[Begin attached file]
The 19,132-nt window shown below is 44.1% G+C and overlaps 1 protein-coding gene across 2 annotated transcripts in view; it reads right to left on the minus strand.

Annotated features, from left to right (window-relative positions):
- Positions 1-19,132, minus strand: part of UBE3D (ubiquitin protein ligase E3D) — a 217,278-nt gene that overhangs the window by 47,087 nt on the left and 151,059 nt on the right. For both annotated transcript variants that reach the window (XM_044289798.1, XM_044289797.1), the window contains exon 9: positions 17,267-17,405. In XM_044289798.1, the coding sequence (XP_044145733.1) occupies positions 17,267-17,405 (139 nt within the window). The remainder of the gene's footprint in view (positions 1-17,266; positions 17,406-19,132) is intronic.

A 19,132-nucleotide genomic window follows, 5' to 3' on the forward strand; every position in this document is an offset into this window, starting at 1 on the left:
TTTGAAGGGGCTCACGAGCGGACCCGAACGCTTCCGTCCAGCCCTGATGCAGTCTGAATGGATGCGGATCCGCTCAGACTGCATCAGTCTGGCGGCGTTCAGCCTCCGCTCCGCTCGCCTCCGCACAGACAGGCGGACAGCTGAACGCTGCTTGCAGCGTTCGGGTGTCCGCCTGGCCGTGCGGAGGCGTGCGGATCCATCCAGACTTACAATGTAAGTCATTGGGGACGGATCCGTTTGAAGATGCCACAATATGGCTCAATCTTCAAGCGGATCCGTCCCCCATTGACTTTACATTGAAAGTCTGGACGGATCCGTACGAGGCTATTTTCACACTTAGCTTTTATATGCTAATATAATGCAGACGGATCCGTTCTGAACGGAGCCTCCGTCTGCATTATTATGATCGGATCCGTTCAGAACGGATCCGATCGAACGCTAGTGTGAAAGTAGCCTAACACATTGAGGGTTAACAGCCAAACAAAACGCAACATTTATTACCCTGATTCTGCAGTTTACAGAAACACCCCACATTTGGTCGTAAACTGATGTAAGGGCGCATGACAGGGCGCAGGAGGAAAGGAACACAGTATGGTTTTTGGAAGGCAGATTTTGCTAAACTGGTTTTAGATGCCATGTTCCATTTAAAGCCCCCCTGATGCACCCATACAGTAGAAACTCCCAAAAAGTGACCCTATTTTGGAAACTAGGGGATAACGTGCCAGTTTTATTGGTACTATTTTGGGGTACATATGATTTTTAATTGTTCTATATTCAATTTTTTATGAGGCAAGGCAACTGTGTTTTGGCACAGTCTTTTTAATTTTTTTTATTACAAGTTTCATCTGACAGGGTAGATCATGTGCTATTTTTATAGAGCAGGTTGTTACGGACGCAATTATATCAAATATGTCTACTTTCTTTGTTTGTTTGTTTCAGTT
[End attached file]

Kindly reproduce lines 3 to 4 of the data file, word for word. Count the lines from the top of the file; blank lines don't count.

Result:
- Positions 1-19,132, minus strand: part of UBE3D (ubiquitin protein ligase E3D) — a 217,278-nt gene that overhangs the window by 47,087 nt on the left and 151,059 nt on the right. For both annotated transcript variants that reach the window (XM_044289798.1, XM_044289797.1), the window contains exon 9: positions 17,267-17,405. In XM_044289798.1, the coding sequence (XP_044145733.1) occupies positions 17,267-17,405 (139 nt within the window). The remainder of the gene's footprint in view (positions 1-17,266; positions 17,406-19,132) is intronic.

A 19,132-nucleotide genomic window follows, 5' to 3' on the forward strand; every position in this document is an offset into this window, starting at 1 on the left: